Dishonored is Pointless - How hiding the stats and mechanics in Dishonored makes the game much better

I wrote in The Escapist a while back that morality gauges, XP metres and good/bad endings ruin games by constantly making you aware of the wrong and right ways to do things. If you're playing Deus Ex, say, and you see the notification that says "GHOST +100 XP" then you know that it's more rewarding to play the game without being seen.

Same goes for Fallout, when you steal a plate and get the "You've Lost Karma" warning. Even though you wanted to steal the plate you're probably not going to do it again because if you have Good Karma you get a nicer ending. This kind of arbitrary score keeping kills-choice-based games, conditioning players like Pavlov to sit and roll over so they can get a treat.

But the extra side missions/more XP you get from sparing characters and being sneaky are paltry rewards compared to the fun of playing a game your own way. Dishonored knows this, and it's happy to let you express yourself.

It gives you a frowny-face on the mission over screen if you kill too many people, and there's a good and a bad ending, but for the most part, Dishonored doesn't nag, allowing you the space to play as you want without making you feel like you're doing something wrong.

A speck on the carpet

For someone like me, who can't relax in a room if there's even a speck of fluff in the carpet, it's very liberating. I like order, and neatness; whenever Deus Ex warns me that a body's been found or an alarm's gone off, it feels like a speck on my carpet. I have to reload and try again so I can get the stain out.

Deus Ex Human Revolution

Dishonored doesn't make me feel like that. It dumps the scorekeeping and status updates for a more organic experience, letting you decide for yourself whether you want to reload or not. Typical stealth games never do that; genre staples like Hitman and Splinter Cell all but force a retry should you get spotted, turning every enemy in the level against you at once and scaring you off with flashing alert screens and loud music.

Dishonored is a lot more forgiving - rewarding, even - when you get seen by the guards, turning what is usually a game over scenario into a fun, self-contained action flourish as you dispatch the guy that caught you, and possibly three of his friends.

Once they're down, and their bodies are hidden, things go back to normal; if you're quick and quiet enough about it, it won't even affect the Chaos level, Dishonored's version of Fallout's Karma.

It makes for a much more interesting game, where actions still have consequences, but not the same consequences every time. Being seen is a greyer affair, which opens the game up rather than shutting it down. Dishonored ebbs and flows, gracefully treading between action and sneaking without ever lopsiding into either. Stat fiends can still load up every time they get made, and action buffs can charge in if they like.

A personal touch

Personally, I took the "abusive but elusive" approach, always opting for stealth first but never backing down from a fight if one broke out. Eventually that encompassed a fully-fledged imagined narrative of my own making: I became a ruthless pragmatist, ignoring Runes, coin and side quests to find the quickest and most effective way to kill my target, and his officers.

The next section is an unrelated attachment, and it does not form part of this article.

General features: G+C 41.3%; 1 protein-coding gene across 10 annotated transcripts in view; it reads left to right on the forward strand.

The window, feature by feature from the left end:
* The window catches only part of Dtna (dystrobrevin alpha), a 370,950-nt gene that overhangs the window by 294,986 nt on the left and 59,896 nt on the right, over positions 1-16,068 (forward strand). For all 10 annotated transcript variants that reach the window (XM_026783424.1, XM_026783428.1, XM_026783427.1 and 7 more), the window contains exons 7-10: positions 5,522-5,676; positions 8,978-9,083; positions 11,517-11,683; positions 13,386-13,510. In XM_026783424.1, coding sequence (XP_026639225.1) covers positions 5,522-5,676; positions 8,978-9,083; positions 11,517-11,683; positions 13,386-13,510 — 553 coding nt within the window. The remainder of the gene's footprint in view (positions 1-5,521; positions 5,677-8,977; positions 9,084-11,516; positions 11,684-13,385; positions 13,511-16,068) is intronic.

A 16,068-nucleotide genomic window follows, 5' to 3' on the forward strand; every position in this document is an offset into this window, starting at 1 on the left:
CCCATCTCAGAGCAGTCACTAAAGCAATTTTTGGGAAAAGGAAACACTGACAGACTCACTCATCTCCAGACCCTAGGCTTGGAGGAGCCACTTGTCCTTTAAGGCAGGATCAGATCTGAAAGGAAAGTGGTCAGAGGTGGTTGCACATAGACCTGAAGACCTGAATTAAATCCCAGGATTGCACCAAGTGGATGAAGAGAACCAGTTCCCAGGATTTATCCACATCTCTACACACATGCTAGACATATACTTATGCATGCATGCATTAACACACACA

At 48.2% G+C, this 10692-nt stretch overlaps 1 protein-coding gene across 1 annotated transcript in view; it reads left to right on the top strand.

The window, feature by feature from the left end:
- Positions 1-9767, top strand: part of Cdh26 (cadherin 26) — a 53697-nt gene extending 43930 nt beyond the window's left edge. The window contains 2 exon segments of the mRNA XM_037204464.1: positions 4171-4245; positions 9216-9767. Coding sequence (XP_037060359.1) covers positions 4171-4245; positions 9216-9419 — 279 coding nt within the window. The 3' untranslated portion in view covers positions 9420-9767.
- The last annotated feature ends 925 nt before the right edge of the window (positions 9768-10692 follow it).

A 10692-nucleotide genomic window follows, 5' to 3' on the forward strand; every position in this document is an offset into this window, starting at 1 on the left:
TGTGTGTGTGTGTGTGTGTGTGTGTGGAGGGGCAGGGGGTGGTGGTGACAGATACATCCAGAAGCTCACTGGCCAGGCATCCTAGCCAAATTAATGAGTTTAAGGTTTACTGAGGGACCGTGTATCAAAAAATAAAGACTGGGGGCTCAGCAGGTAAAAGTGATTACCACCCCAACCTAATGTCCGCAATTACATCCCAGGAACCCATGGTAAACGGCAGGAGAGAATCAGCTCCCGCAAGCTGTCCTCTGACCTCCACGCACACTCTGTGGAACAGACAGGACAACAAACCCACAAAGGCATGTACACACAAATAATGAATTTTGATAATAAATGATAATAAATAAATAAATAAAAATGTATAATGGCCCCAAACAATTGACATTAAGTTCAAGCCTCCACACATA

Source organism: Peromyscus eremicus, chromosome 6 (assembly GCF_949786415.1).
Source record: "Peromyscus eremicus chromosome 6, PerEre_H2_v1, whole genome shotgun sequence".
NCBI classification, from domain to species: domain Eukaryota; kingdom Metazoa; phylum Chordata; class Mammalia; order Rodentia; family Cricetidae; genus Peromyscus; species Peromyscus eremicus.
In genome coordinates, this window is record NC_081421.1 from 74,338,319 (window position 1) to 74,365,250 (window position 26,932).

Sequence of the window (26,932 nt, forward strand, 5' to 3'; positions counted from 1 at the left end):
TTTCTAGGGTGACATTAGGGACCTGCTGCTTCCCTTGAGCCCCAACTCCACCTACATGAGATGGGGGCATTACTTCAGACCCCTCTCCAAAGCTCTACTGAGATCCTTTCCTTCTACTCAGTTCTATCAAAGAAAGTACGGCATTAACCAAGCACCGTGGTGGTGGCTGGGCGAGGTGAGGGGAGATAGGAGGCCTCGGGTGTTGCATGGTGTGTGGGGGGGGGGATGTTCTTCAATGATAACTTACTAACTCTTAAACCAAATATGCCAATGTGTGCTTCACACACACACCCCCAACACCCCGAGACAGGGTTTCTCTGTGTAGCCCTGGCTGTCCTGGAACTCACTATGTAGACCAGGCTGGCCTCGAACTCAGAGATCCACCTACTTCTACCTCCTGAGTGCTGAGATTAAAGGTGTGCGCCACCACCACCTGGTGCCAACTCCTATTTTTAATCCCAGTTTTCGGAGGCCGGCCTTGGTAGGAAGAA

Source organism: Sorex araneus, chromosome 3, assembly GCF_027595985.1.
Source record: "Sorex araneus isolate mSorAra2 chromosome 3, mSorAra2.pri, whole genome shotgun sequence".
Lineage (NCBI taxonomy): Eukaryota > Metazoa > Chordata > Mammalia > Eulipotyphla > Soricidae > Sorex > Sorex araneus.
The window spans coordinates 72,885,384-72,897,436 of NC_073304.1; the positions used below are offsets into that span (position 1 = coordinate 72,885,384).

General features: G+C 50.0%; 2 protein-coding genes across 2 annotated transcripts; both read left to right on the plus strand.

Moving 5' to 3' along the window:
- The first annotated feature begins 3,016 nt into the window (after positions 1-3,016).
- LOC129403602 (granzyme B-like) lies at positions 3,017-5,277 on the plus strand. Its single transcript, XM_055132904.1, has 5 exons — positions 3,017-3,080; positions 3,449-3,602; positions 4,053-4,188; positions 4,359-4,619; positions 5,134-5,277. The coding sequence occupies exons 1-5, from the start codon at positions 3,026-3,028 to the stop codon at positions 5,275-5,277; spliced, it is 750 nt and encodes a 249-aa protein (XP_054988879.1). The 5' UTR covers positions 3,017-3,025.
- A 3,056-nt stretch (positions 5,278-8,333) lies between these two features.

The officers thing was my personal touch; in keeping with my character's ambitions to destabilise the local government, I took to purposefully hunting down any ranking members of the militia, therefore in my mind creating disquiet in the rank and file, who'd refuse to be good soldiers out of fear of being promoted.

And the game never punished me for it. Even with a relatively low amount of magical power (collecting Runes lets you teleport, stop time, turn into a rat and other things) I was able to play Dishonored just the way I liked it, flourishes and all.

Try that with other games, and you'd struggle to get past the first third; you have to listen to Deus Ex when it tells you not to get seen, otherwise you won't have enough points to upgrade your guns and win the boss fights.

But like its Victorian London backdrop, Dishonored is an enormous grey area. It's eschews typically mathematical stealth mechanics for a colourful sneak-action experience, never punishing you for playing one way or the other. It's not a big or particularly long game, but thanks to the absence of tutting error messages, it has just as much scope of any of Bethesda's larger games.

Not interested in points

A complete anal retentive, I was dreading Dishonored. I expected to have to spend hours trying to get round tricky guard patrols, circling the same level looking for the last bit of hidden loot just so I could stop my eyebrow twitching.

Instead, I got to be myself for a change. I got to play a game how I wanted to play it, instead of how I thought I should be. If someone struck me as evil, I killed them and didn't worry about the extra quest they might have offered later. If the guards caught me, I killed them too. Sod the points - the end of mission stat round up just gave me something to gleefully ignore.

I've been taught my whole gaming life to chase hidden areas, longer gameplay and high-scores. Dishonored isn't interested in points. It's shown me there's much more to games.